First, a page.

02.24.2015 04:34 PM

Kathleen Wynne smacks down PC MPP, hard

…and he doesn’t get up off the mat, afterwards. Story here.

Her words here:

WynneSmackdown

Don’t mess with this woman, little Con boys in short pants. She’ll make you regret it.

28 Comments

  1. BrianK says:

    One of the more epic rhetorical beat downs we’ve had at Queen’s Park in a while. But he asked for it.

  2. Michael S says:

    Even if he didn’t mean to say it that way, she was more than ready to answer it that way.

    • jeff316 says:

      She had that response in the bag because she knew the questioner didn’t mean the question in any of those ways.

      Which, inadvertently, says a lot about how far we’ve come.

  3. smelter rat says:

    Check out some of the signs. OMFG. Sums up right wing nuttery very concisely.

  4. Matt says:

    Sure she’s a mother…….TO HER CHILDREN.

    She ain’t the mother of anyone else’s children, so she should stop acting like she is.

    • smelter rat says:

      Do you reserve your lack of logic for sex ed only, or should she refrain form pronouncing on math, science and phys ed too?

  5. Joel Robinson says:

    I can’t believe he said that…

  6. Steve T says:

    I like her rebuttal when she references her educational background. It is spot-on. However, I am turned off by her reference to her gender and her motherhood. Those were not being challenged, and referencing them (and implying sexism) is typical politics, and a lazy way to defend yourself. It’s the same way I feel when racism is lobbed as an accusation, when the topic has nothing to do with race. Just cheap, lazy politics.

    • doconnor says:

      She wasn’t implying that he was being sexist. You have to listen to what she didn’t say. She was implying that he was being homophobic.

      I believe his defence was that she wasn’t qualified because of all the police investigations of the government.

  7. JH says:

    I don’t agree with this guy’s comments, but there’s no way a government or a teacher is going to have the final say on what my grade schoold age child is going to be taught about sex. I might have to put myself in debt for years to finance a private education, but I’d do that sooner than turn them over to these people, with no questions asked.

    • Sam Gunsch says:

      oh puh-lease
      …your saying your kids are can’t handle descriptions of human sexual organs?

      • Lance says:

        But are human sexual organs all they are really talking about?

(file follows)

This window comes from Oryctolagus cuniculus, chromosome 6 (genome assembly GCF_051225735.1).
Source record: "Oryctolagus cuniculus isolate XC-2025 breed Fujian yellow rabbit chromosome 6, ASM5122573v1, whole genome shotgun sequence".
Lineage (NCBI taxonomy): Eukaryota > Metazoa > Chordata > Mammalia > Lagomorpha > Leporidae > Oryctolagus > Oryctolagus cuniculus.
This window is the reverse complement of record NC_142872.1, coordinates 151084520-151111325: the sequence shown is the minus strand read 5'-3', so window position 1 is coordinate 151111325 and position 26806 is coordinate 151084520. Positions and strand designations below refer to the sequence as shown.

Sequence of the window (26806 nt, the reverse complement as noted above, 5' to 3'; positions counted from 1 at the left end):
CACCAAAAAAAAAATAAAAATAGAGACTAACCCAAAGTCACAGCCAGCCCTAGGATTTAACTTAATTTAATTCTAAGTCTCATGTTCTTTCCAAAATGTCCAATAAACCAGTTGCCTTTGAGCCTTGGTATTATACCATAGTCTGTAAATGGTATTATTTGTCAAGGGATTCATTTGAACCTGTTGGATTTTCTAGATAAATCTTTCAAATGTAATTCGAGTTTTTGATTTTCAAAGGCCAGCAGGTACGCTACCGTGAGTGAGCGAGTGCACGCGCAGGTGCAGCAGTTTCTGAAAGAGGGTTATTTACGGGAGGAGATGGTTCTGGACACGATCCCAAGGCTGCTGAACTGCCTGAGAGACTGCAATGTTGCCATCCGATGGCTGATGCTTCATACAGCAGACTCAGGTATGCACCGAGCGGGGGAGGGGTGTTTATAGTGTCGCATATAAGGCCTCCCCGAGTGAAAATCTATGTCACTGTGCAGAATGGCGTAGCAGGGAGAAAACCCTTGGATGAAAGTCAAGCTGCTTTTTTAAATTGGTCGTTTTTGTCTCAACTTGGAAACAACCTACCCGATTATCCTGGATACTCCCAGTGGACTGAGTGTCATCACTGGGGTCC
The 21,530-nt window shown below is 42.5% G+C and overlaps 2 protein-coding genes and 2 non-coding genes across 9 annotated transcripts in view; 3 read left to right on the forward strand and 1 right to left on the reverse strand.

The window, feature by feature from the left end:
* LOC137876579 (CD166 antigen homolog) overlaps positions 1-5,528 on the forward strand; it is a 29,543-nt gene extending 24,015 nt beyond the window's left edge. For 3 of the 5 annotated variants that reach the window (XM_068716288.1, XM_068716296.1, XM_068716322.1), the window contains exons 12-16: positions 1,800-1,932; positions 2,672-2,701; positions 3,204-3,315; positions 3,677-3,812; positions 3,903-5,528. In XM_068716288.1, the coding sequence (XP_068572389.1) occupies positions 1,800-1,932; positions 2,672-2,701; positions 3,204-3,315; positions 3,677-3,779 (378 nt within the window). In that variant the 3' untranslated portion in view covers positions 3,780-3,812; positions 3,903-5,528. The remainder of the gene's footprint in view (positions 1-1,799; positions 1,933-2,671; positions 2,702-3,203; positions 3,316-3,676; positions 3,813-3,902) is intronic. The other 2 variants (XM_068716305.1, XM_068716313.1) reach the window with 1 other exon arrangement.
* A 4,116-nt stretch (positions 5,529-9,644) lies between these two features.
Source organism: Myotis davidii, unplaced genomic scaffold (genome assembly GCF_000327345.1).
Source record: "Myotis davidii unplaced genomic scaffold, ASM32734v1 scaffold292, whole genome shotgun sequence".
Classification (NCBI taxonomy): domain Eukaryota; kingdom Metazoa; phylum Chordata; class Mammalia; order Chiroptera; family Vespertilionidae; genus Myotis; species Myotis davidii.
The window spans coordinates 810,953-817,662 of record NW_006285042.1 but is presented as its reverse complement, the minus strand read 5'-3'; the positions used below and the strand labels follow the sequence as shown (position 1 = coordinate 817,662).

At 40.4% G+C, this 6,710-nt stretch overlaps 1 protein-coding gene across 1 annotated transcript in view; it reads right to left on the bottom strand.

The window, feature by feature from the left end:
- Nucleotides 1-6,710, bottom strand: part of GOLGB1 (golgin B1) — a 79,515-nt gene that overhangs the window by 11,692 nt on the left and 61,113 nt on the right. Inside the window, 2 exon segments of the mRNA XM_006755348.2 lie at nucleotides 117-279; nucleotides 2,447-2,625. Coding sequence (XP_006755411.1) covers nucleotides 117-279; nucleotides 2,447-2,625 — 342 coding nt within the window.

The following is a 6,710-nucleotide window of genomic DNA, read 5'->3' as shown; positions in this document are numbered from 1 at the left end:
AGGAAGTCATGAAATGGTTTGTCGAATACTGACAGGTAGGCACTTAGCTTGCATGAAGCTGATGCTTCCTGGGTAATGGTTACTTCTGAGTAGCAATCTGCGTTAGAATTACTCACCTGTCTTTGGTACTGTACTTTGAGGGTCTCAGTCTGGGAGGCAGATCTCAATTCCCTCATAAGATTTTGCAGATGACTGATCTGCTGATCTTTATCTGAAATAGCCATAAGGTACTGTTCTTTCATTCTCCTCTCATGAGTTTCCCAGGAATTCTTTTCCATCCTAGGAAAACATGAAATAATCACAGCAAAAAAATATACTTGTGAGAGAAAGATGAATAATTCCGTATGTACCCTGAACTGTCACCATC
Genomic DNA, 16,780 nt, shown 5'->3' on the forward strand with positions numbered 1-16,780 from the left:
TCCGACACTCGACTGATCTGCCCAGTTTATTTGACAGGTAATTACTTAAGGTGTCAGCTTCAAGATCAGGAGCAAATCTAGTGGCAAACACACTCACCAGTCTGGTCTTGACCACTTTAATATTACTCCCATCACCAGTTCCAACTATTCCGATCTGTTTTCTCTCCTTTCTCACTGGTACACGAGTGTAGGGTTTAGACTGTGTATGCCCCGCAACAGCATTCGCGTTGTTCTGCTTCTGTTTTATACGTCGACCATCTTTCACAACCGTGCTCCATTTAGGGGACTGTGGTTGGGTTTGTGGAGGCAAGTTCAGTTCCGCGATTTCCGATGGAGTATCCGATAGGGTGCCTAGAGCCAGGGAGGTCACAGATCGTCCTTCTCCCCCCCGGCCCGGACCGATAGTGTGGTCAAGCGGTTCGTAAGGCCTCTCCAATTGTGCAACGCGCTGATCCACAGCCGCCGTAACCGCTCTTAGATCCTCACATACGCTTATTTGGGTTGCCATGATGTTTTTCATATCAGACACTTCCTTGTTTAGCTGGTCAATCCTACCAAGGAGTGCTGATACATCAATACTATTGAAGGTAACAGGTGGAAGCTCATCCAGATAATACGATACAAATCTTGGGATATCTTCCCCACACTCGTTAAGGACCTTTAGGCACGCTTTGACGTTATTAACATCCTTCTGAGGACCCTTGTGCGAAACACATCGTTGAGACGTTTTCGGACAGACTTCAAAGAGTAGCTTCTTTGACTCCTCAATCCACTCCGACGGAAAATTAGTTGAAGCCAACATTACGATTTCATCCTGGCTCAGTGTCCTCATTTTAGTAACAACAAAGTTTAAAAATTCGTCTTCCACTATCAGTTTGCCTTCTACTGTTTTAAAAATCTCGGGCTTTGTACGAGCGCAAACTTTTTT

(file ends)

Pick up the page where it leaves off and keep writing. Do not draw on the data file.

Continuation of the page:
• JH says:

        Sam, I’m saying I have the right to decide, not some government lackey. My children were at different places in their social development at the same age. I have a grandson who goes to regular school but has Aspergers Syndrome and is brilliant at computers, sciences etc., but very naive at 13 and gets upset at some things we’d consider normal for his age. His brother is an old soul at 10 and seems able to handle anything. Guess which would be more capable of handling the sex-ed.? Im not much for cookie cutter solutions for obvious reasons and feel the parents have the right to decide.

        • davie says:

          I am a retired government lackey. I always got to work with teenagers.
          Schools are here to serve the community, not just parents. Curriculum is mostly passing on to our young the forms, and some content, of what our society and civ have come up with so far. The idea is to give our young a base to build on themselves.
          Over 25 years ago, I was one of the lackeys in my school district who was to present the new provincial sex ed curric. My experience told me that the suggestion that I had ‘the final say” as you put it, with any of my students in an of the curric I presented to them was only something out of one of my late August day dreams. I figured, if parents, grandparents and assorted other caregivers were failing our young people in sex ed, and if the government (right wing gov at that time) ordered it up, well, we would do our best for our students. (Most of them knew way more than I did anyway.)
          Here is what you do.
          When your kid gets home from school, go over the sex ed curric with your kid applying the same zeal and encouragement that you put into going over math, lit, 2nd language, and computer aided drafting lessons with her.

          • JH says:

            I happen to believe that these days schools serve the goverment’s agenda, not the parent’s, not the community’s and not society’s. Cookie cutter solutions are the norm today and very little allowance is made for those who think ‘outside the box’ in any of life’s endeavor. Bureaucrats live to pigeon hole us all, according to their master’s dictates.
            However Davie, since you are now retired, I am quite willing to believe that might not have been as true in your day and age. At least not so much so.

  8. Lance says:

    He was stupid for saying what he said. All the same, I don’t believe that it is the schools’ job to teach religion (other than as a broad historical and philosophical subject); we do that at home and church already, so my kids don’t need to belong to a Catholic School Board. Other than the strict definition of what sex is and what it is for as a scientific subject, the same applies for “sex education”. It isn’t the schools’ job, and it certainly isn’t the government’s job, it is MY job. Full stop.